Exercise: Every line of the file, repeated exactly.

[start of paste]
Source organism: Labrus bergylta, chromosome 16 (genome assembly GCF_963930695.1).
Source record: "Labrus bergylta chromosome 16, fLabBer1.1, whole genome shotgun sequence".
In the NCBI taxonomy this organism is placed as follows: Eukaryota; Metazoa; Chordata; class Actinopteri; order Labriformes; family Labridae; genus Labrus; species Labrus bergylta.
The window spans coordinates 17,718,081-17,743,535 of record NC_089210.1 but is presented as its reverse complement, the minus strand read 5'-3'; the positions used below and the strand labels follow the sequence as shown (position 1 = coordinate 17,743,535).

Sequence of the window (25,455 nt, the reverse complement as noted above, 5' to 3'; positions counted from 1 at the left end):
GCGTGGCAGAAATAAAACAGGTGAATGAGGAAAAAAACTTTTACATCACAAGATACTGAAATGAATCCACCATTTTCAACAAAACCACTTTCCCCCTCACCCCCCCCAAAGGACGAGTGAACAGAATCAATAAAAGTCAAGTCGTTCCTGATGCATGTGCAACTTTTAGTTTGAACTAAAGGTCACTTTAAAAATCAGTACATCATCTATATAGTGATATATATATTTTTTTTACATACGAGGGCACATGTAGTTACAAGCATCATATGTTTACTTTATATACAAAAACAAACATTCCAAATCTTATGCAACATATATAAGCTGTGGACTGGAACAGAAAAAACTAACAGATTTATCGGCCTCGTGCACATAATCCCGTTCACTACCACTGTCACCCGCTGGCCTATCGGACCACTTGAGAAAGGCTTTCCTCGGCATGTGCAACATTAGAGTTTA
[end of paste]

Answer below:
Source organism: Labrus bergylta, chromosome 16 (genome assembly GCF_963930695.1).
Source record: "Labrus bergylta chromosome 16, fLabBer1.1, whole genome shotgun sequence".
In the NCBI taxonomy this organism is placed as follows: Eukaryota; Metazoa; Chordata; class Actinopteri; order Labriformes; family Labridae; genus Labrus; species Labrus bergylta.
The window spans coordinates 17,718,081-17,743,535 of record NC_089210.1 but is presented as its reverse complement, the minus strand read 5'-3'; the positions used below and the strand labels follow the sequence as shown (position 1 = coordinate 17,743,535).

Sequence of the window (25,455 nt, the reverse complement as noted above, 5' to 3'; positions counted from 1 at the left end):
GCGTGGCAGAAATAAAACAGGTGAATGAGGAAAAAAACTTTTACATCACAAGATACTGAAATGAATCCACCATTTTCAACAAAACCACTTTCCCCCTCACCCCCCCCAAAGGACGAGTGAACAGAATCAATAAAAGTCAAGTCGTTCCTGATGCATGTGCAACTTTTAGTTTGAACTAAAGGTCACTTTAAAAATCAGTACATCATCTATATAGTGATATATATATTTTTTTTACATACGAGGGCACATGTAGTTACAAGCATCATATGTTTACTTTATATACAAAAACAAACATTCCAAATCTTATGCAACATATATAAGCTGTGGACTGGAACAGAAAAAACTAACAGATTTATCGGCCTCGTGCACATAATCCCGTTCACTACCACTGTCACCCGCTGGCCTATCGGACCACTTGAGAAAGGCTTTCCTCGGCATGTGCAACATTAGAGTTTA